Published: 09 March 2022
Mr Murali Pillai: To ask the Minister for Home Affairs (a) whether more details can be shared regarding an application made against the Attorney-General by 17 prisoners awaiting capital punishment; and (b) what can be done to counter foreign interference on sensitive issues such as the death penalty.
Assoc Prof Muhammad Faishal Ibrahim, Minister of State, Ministry of Home Affairs and Ministry of National Development:
1. On 13 August 2021, an application was filed in court by 17 prisoners awaiting capital punishment against the Attorney-General. The application sought declarations that in prosecuting them for capital drug offences, the Attorney-General had acted arbitrarily and discriminated against them as persons of Malay ethnicity, and had exceeded his powers and acted unlawfully.
2. On 2 December 2021, the High Court dismissed their application, finding the plaintiffs’ allegations to be baseless. The High Court went further to find that the application was an abuse of court process. No appeal was filed against the dismissal of the application.
3. On 13 August 2021, the day the application was filed, the plaintiffs’ counsel posted on social media and credited an “English Barrister” for assisting him with the application. This English Barrister appears to be associated with a London-based NGO.
4. Subsequently, before the case was heard by the Court, details of the plaintiffs’ affidavit were published online on a Malaysian news portal, even before it was adduced as evidence in court. This was a breach of the Supreme Court Practice Directions. It was also revealed that the plaintiffs’ counsel had furnished the cause papers, including the affidavit, to a group of foreign lawyers from a Malaysian human rights NGO, Lawyers for Liberty (LFL).
5. Minister Shanmugam had referred to this during the Second Reading of the Foreign Interference (Countermeasures) Bill in October last year, as an example of the chance of leakage in the court process, since the affidavit was published even though it should not have been.
6. The affidavit made completely false, but sensational allegations – designed to grab attention. In the normal course, if the matter had gone on, the allegations would have been shown to be false. But they were published before that.
7. The whole unseemly series of events: putting up false allegations on affidavit and then leaking it overseas, seems to have been an attempt to weaken public trust in the criminal justice system, stir feelings in our multi-racial society, by using foreigners. The High Court said that the allegations were “speculative assertions” and “conjecture cloaked in general interest”.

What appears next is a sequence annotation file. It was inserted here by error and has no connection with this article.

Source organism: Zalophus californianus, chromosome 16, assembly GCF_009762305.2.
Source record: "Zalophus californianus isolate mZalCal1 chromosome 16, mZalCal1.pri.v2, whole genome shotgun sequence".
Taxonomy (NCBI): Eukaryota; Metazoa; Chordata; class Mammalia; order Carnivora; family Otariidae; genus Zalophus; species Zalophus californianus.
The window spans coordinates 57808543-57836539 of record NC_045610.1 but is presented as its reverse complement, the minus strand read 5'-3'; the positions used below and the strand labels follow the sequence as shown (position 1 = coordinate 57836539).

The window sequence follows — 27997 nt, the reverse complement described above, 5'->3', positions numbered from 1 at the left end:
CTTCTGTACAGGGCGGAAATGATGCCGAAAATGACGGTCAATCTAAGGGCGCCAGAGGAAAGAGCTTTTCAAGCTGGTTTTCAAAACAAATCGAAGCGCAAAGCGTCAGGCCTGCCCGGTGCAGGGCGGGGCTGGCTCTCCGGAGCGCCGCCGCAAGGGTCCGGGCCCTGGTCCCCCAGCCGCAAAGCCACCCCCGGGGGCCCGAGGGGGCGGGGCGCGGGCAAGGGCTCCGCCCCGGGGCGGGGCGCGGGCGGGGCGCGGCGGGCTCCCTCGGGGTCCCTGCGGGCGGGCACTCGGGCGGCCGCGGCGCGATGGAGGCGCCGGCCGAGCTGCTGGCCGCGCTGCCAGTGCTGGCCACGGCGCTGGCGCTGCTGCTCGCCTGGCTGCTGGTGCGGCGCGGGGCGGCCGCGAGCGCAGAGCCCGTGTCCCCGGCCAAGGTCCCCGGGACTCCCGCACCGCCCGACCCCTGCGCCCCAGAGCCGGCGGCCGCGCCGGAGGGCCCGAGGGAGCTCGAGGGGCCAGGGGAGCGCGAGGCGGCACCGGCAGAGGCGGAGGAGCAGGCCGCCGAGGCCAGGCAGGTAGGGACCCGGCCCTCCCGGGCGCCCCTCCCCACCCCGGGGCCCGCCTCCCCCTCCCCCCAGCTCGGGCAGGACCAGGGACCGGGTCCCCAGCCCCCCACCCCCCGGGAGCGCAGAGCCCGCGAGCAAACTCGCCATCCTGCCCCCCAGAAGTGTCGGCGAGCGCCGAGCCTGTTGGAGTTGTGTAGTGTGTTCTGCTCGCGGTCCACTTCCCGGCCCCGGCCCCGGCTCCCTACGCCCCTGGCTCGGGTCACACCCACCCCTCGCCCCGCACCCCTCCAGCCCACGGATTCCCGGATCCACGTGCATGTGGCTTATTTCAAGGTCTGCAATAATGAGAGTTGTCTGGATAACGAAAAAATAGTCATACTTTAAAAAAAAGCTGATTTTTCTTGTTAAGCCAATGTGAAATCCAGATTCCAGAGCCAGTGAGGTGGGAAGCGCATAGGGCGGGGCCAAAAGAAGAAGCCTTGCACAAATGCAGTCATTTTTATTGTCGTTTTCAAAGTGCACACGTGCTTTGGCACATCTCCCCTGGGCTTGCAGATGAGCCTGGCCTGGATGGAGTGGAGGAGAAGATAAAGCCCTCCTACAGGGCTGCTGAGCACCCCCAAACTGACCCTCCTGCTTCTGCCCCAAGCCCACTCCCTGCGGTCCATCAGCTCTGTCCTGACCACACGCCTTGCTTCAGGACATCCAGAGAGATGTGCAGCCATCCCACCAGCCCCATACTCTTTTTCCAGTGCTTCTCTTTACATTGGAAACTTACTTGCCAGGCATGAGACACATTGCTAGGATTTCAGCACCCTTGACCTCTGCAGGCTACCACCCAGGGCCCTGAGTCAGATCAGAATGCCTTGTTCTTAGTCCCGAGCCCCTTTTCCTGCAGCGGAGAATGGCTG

8. This is not the only time that LFL has tried to intervene in our criminal justice process. In February 2022, two other persons awaiting capital punishment applied to the Court of Appeal for leave to review their concluded appeals to set aside their death sentences. LFL attempted to participate as one of the applicants, despite not being a party to the earlier appeals. The Court dismissed this attempt as LFL had no locus standi.
9. The Member’s question on what can be done to counter foreign interference is important. As Minister mentioned in his COS speech, the death penalty remains relevant and important in our criminal justice system, as a deterrent against serious crimes, and to keep Singaporeans and Singapore safe and secure. The majority of Singaporeans support the use of the death penalty for serious crimes.
10. While other countries and NGOs may not share the same view as us, this is an issue for Singaporeans to decide. In the incident I referred to, we see them trying to mobilise public opinions, using baseless accusations to play up the issue of race – to weaken Singaporeans’ trust and confidence in our criminal justice system. We must be on our guard against such foreign interference.
11. We need to build a broader awareness amongst Singaporeans to such foreign interference.